React Now

Latest stories from i100
Have you tried new the Independent Digital Edition apps?
iJobs Job Widget
iJobs General

Year 5 Teacher

£80 - £140 per day: Randstad Education Leeds: Year 5 Teacher KS2 teaching job...

Software Developer

£35000 - £45000 Per Annum Pensions Scheme After 6 Months: Clearwater People So...

Systems Analyst / Business Analyst - Central London

£35000 - £37000 per annum + Benefits: Ashdown Group: Systems Analyst / Busines...

Senior Change Engineer (Network, Cisco, Juniper) £30k

£30000 - £35000 per annum + Benefits: Ampersand Consulting LLP: Senior Change ...

Day In a Page

Read Next
 

i Editor's Letter: A huge step forward in medical science, but we're not all the way there yet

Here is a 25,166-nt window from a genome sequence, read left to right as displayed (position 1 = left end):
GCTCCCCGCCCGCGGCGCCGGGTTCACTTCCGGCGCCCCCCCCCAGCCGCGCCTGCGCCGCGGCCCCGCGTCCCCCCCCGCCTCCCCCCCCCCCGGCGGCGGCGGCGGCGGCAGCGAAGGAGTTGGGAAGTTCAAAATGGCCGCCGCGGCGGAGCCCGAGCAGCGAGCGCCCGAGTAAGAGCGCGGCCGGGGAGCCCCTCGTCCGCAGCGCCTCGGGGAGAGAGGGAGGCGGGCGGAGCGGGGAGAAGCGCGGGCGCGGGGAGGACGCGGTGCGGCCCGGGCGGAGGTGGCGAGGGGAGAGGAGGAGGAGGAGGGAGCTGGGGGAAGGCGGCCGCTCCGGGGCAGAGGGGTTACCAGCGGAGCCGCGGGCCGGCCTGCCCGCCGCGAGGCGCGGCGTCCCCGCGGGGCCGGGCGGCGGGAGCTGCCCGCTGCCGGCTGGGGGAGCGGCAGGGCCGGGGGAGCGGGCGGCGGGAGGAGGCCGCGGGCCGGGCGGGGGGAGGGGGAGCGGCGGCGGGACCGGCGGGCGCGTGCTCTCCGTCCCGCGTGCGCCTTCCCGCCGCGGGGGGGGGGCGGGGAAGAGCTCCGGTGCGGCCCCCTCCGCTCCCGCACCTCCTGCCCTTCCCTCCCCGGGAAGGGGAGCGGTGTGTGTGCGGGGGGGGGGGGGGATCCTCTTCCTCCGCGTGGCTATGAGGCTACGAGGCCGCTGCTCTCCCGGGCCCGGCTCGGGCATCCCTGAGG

Oliver Duff Oliver Duff
David Cameron has painted a scary picture of what life would be like under a Labour government  

You want constitutional change? Fixed-term parliaments have already done the job

Steve Richards
Oscar Pistorius sentencing: The athlete's wealth and notoriety have provoked a long overdue debate on South African prisons

'They poured water on, then electrified me...'

If Oscar Pistorius is sent to jail, his experience will not be that of other inmates
James Wharton: The former Guard now fighting discrimination against gay soldiers

The former Guard now fighting discrimination against gay soldiers

Life after the Army has brought new battles for the LGBT activist James Wharton
Ebola in the US: Panic over the virus threatens to infect President Obama's midterms

Panic over Ebola threatens to infect the midterms

Just one person has died, yet November's elections may be affected by what Republicans call 'Obama's Katrina', says Rupert Cornwell